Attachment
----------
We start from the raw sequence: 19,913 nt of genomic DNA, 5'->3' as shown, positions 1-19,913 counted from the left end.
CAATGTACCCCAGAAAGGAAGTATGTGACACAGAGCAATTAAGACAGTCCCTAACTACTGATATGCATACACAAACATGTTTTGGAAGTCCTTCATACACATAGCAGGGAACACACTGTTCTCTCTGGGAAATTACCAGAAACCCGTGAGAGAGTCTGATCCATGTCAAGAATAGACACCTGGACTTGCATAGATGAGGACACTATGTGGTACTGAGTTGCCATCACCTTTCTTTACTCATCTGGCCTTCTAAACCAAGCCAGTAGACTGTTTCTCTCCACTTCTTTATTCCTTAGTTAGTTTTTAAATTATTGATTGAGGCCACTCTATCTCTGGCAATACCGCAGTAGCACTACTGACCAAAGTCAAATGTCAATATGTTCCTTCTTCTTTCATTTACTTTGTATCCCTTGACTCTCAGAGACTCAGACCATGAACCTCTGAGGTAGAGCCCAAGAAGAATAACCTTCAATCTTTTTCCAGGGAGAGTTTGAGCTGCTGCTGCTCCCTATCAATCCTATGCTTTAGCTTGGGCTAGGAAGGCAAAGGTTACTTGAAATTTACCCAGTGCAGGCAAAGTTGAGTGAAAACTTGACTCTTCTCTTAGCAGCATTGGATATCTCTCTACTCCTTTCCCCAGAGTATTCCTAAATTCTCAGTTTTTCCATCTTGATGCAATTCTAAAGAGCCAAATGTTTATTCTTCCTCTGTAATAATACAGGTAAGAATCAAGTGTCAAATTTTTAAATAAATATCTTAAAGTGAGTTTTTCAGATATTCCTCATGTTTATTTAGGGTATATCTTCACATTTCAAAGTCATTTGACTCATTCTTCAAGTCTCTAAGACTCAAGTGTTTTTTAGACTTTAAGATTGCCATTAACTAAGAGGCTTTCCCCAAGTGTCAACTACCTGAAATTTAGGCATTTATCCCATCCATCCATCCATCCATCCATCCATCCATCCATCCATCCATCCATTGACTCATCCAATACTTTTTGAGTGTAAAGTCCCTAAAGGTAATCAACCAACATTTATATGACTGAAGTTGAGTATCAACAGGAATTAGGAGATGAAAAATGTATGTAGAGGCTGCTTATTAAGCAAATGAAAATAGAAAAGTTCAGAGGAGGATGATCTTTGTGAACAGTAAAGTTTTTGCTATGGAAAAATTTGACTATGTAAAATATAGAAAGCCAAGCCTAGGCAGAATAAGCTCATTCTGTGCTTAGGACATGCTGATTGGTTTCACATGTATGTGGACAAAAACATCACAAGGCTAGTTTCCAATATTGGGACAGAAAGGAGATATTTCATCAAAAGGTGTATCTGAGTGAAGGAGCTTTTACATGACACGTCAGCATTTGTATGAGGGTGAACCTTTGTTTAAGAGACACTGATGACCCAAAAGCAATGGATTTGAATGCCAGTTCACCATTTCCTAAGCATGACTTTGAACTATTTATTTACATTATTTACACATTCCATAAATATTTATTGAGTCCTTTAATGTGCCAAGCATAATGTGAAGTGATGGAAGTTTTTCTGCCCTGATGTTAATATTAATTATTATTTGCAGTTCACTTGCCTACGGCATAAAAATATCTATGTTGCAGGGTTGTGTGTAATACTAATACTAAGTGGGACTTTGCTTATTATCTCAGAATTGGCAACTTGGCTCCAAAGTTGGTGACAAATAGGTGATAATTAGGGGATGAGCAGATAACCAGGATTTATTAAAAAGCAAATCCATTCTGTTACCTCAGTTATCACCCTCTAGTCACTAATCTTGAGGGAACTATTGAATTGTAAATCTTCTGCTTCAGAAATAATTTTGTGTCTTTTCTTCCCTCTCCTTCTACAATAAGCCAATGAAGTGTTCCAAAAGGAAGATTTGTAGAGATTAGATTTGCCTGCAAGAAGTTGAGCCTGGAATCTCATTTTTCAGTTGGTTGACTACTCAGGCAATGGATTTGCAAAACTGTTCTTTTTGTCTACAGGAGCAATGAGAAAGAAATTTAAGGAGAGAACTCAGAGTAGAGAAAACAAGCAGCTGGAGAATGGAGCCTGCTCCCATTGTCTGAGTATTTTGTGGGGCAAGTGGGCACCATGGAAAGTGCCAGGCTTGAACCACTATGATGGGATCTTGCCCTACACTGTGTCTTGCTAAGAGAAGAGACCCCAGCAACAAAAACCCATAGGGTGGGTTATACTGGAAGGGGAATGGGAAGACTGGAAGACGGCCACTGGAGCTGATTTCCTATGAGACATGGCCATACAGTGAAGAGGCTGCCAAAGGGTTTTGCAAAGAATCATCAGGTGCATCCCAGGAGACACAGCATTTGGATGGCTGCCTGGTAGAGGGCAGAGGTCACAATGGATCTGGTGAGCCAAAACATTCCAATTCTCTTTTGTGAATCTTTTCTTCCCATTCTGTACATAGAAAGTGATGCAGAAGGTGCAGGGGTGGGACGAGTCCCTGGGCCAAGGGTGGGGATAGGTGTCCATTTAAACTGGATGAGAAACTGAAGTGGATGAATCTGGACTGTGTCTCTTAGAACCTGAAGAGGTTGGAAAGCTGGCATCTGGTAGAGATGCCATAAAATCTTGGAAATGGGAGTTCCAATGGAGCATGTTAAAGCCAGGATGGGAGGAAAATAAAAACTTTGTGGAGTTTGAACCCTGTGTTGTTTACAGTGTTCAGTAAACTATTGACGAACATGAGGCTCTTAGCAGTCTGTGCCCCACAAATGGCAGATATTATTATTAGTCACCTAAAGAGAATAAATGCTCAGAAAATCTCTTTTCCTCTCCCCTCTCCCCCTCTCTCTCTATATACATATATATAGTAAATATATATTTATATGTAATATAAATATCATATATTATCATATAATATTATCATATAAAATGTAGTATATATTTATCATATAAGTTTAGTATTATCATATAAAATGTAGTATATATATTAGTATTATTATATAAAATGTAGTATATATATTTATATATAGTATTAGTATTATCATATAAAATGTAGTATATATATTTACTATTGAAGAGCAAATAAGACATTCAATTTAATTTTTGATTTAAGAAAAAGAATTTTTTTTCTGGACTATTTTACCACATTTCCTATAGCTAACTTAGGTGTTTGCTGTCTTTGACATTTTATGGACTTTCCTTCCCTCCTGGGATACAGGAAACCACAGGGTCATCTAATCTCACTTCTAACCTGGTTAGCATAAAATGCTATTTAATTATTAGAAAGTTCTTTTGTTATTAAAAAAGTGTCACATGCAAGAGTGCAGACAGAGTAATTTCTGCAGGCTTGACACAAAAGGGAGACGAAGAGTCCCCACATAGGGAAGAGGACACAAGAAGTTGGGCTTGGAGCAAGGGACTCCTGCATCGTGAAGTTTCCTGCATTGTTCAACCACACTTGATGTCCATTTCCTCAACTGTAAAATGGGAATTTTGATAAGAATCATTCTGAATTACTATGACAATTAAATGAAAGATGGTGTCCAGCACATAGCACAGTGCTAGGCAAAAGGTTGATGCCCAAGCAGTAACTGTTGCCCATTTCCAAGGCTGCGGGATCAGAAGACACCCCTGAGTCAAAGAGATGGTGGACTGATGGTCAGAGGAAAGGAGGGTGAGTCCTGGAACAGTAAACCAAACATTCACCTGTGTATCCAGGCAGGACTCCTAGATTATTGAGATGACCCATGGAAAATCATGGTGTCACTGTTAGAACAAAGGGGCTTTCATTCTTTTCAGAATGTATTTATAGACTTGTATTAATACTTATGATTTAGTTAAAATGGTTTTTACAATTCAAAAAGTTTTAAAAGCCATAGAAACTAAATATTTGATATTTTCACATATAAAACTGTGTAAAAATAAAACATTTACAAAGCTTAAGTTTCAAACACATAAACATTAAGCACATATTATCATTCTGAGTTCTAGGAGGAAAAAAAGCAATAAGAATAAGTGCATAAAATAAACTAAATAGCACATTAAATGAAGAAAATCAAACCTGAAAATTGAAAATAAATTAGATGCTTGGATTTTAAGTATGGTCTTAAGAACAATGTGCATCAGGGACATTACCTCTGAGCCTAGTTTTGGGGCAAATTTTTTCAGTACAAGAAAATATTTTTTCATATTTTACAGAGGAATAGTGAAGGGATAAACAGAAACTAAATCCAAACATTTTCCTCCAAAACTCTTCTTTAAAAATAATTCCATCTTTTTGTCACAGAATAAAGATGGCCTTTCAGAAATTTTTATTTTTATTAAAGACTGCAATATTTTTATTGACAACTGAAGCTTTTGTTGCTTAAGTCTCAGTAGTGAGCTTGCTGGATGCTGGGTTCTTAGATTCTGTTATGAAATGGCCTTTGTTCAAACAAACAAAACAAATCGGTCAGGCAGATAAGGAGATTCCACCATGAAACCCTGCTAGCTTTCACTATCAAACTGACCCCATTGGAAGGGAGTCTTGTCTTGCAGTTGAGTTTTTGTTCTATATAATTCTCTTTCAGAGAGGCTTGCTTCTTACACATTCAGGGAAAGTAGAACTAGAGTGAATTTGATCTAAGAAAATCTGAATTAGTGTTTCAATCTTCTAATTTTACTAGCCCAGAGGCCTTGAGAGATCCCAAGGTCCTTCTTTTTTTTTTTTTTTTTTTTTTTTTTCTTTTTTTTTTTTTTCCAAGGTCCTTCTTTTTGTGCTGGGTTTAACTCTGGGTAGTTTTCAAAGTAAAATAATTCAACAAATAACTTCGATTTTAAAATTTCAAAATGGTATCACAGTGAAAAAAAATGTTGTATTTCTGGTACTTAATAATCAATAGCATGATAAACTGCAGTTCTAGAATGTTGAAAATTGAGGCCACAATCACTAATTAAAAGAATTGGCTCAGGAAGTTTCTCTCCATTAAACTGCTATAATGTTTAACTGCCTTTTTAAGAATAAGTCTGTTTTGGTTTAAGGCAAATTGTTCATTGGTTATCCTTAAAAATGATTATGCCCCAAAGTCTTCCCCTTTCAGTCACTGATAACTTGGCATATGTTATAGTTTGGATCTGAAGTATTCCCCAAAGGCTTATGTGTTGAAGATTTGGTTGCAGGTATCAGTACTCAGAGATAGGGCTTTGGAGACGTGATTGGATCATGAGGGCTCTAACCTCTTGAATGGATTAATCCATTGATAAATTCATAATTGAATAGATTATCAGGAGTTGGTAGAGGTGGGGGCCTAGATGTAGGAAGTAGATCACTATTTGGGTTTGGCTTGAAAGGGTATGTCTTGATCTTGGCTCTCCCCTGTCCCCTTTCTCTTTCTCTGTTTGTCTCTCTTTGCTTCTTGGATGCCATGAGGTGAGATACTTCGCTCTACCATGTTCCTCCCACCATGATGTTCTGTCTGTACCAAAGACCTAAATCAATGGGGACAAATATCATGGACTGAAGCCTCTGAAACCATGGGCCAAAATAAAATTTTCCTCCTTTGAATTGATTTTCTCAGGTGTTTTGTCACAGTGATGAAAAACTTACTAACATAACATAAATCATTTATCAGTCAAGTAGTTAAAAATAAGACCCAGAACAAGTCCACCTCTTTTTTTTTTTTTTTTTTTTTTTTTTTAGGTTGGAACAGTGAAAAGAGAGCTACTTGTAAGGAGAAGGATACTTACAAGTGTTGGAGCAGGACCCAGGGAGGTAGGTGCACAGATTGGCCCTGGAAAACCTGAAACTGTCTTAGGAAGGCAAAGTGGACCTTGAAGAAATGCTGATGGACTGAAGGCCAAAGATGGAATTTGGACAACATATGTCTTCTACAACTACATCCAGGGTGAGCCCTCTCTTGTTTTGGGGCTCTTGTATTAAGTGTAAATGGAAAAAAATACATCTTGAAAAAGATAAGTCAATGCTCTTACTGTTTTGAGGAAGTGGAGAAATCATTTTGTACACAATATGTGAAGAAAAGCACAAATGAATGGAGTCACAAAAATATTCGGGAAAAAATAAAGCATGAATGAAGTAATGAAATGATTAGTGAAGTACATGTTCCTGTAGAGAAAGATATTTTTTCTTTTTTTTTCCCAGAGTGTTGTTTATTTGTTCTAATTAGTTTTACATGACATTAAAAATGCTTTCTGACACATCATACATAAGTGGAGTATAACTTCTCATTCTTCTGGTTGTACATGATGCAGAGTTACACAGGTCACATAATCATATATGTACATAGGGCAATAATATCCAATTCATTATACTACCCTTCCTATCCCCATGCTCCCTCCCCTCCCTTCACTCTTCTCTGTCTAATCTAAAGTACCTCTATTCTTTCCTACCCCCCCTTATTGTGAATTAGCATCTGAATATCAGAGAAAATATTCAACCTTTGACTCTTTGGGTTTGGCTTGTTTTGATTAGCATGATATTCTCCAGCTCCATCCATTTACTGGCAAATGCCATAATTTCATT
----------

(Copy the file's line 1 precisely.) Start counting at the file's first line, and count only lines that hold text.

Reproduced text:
We start from the raw sequence: 19,913 nt of genomic DNA, 5'->3' as shown, positions 1-19,913 counted from the left end.